In a 14-team 5×5 head-to-head keeper league using contracts, would you trade Robinson Cano (one year) and Joel Hanrahan (three years) for Stephen Strasburg (two years), Alex Gordon (two years) and Dan Uggla (one year)?

This is another heist. While you are downgrading at second base from Cano to Uggla, you need to give up something to make a trade involving quality players. I worry about Hanrahan losing his job in Boston. There are several good arms behind him, there is a lot of pressure when you play in Boston, and some players don’t respond well. Hanrahan has 76 saves over the past two seasons with the Pirates. He had 40 saves in 44 chances in 2011, when pitched 68 2/3 innings and allowed just 56 hits and one home run, while walking 16 and striking out a whopping 61 batters. He had a 1.83 ERA and 1.05 WHIP. That was the only season in which he showed such good control. Hanrahan had a 5.43 BB/9 and 1.21 HR/9 last season, and he had issues with walks when he was with the Nationals. Hanrahan had a 2.78 ERA in 2012, but his 4.28 xFIP shows he was much worse. Most will look and see that he saved 36 of 40 games and see success but there are some warning signs. Getting Strasburg is terrific. He’s an elite arm and should only put up better numbers as he throws more innings. Gordon is undervalued. He will hit for average, score runs, steal double-digit bases and the power will come back. After 23 home runs in 2011, he dipped to 14 last season; look for 20 home runs again in 2013. This is a good deal.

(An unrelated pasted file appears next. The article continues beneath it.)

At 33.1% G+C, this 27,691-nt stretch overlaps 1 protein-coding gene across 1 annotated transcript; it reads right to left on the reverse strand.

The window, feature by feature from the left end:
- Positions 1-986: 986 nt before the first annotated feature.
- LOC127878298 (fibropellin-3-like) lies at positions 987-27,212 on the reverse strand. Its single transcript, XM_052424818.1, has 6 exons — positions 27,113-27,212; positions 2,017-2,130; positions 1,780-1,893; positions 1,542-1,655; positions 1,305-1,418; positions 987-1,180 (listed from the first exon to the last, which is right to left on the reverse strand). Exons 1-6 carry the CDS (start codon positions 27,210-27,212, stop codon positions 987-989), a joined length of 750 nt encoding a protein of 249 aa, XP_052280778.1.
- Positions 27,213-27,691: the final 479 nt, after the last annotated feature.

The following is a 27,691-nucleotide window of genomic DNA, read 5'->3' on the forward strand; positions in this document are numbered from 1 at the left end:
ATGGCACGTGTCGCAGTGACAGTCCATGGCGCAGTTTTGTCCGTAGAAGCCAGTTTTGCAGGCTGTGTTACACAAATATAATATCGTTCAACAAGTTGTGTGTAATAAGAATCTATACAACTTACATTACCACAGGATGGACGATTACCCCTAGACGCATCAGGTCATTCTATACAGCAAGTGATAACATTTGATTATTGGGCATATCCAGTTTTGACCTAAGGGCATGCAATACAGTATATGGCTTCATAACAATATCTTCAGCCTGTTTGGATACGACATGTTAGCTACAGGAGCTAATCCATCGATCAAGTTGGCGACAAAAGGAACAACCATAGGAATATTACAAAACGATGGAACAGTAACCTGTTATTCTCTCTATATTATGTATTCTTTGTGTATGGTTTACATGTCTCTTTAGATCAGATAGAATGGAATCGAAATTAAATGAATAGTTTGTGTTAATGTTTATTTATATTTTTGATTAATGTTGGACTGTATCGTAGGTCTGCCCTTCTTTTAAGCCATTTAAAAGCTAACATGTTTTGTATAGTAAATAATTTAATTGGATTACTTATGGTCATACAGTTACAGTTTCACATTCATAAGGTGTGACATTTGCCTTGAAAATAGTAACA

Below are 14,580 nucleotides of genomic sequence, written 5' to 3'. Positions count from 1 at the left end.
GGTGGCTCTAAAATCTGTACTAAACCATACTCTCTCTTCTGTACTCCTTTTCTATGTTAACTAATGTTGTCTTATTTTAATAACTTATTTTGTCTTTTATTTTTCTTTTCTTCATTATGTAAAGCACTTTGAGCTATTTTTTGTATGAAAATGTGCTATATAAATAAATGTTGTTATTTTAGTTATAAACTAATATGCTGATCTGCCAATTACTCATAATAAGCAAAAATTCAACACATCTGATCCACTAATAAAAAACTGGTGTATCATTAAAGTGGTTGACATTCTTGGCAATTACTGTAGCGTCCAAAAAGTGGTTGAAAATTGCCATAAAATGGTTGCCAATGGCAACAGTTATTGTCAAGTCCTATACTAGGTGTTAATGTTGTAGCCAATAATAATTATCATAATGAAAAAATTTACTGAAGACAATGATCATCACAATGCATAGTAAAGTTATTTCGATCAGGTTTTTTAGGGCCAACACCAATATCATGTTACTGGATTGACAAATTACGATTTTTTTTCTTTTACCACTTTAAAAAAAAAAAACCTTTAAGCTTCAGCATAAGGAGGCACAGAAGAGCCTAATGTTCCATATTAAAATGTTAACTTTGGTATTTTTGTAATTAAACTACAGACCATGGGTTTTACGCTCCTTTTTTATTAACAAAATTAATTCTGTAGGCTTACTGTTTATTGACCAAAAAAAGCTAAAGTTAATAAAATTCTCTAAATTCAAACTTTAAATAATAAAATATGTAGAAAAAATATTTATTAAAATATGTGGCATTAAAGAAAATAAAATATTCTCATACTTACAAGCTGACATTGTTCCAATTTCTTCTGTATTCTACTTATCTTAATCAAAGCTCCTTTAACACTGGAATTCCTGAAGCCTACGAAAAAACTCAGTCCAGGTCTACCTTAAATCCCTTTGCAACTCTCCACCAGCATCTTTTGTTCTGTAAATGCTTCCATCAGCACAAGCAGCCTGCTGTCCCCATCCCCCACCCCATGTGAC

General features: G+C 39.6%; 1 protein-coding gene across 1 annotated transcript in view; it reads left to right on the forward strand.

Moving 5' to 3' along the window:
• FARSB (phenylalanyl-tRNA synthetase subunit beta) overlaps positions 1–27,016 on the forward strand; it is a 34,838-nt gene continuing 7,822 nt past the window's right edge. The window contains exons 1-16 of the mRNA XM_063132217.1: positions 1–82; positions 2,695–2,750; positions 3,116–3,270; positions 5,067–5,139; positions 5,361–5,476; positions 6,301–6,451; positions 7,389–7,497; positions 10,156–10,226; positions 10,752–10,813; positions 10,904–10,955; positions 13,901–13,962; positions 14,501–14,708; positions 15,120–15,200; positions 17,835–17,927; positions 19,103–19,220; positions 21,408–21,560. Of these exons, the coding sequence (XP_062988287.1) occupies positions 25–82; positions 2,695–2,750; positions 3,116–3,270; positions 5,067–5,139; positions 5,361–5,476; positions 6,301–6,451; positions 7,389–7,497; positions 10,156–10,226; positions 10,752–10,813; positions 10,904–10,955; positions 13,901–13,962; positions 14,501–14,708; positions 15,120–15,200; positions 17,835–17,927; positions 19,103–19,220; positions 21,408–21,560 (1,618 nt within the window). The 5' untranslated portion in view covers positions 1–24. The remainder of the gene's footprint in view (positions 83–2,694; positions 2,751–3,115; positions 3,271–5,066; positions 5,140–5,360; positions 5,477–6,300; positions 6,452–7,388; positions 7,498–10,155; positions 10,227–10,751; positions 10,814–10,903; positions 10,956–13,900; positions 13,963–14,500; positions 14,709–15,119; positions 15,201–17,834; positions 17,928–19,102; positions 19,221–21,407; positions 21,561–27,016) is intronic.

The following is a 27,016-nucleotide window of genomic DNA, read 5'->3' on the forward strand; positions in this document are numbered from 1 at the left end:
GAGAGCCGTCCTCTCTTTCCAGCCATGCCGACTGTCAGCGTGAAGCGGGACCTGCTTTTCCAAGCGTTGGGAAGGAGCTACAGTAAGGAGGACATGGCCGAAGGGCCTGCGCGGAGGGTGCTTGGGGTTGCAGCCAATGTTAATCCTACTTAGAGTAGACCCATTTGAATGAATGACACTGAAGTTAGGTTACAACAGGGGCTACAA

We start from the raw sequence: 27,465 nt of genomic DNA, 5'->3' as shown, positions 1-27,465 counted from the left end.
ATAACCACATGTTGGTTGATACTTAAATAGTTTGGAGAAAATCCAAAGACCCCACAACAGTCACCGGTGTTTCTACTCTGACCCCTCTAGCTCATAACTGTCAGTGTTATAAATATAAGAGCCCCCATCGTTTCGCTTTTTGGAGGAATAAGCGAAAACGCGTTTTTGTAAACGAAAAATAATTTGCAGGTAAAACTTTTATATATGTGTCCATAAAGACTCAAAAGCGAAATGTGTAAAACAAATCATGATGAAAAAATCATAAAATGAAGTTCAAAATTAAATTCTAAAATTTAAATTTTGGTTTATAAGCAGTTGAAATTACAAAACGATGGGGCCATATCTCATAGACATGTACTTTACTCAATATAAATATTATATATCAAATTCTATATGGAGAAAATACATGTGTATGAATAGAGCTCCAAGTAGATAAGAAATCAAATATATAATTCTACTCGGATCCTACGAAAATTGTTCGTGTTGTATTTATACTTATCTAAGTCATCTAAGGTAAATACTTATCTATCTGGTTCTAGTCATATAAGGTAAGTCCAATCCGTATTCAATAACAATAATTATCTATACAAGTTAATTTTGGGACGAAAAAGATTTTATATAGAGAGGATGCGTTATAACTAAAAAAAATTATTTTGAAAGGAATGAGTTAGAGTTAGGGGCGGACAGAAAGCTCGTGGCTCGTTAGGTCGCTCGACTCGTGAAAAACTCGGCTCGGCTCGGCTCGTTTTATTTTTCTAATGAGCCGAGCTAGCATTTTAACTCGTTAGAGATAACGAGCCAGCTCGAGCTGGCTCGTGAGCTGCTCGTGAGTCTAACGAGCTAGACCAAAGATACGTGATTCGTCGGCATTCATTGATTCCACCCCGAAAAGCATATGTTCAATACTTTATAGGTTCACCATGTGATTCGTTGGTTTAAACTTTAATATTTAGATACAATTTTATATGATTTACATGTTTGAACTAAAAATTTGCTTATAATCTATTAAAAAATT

I lost Adam Eaton in a 10-team roto league at utility. Available are Cameron Maybin, Nick Markakis, Justin Ruggiano, Matt Carpenter and Dayan Viciedo. Who should I add?

Markakis, Maybin and Viciedo are all solid additions. It really depends on what category you need. Markakis can help all around, although, he doesn’t steal bases like he used to after just one stolen base in two attempts last season. After not living up to expectations for a couple of seasons, Markakis was having a good season before an injury cut his season short last year. He batted .298 with 59 runs, 13 home runs and 54 RBI in 420 at-bats. My guess is you drafted Eaton for speed. If that’s the case and stolen bases are your target, then Maybin is the best fit. He went 40-for-48 in 2011 and stole 26 bases in 33 attempts last season. If you want power, Viciedo is the pick. He had 25 home runs and 78 RBI in 2012, and plays in an excellent park for hitters.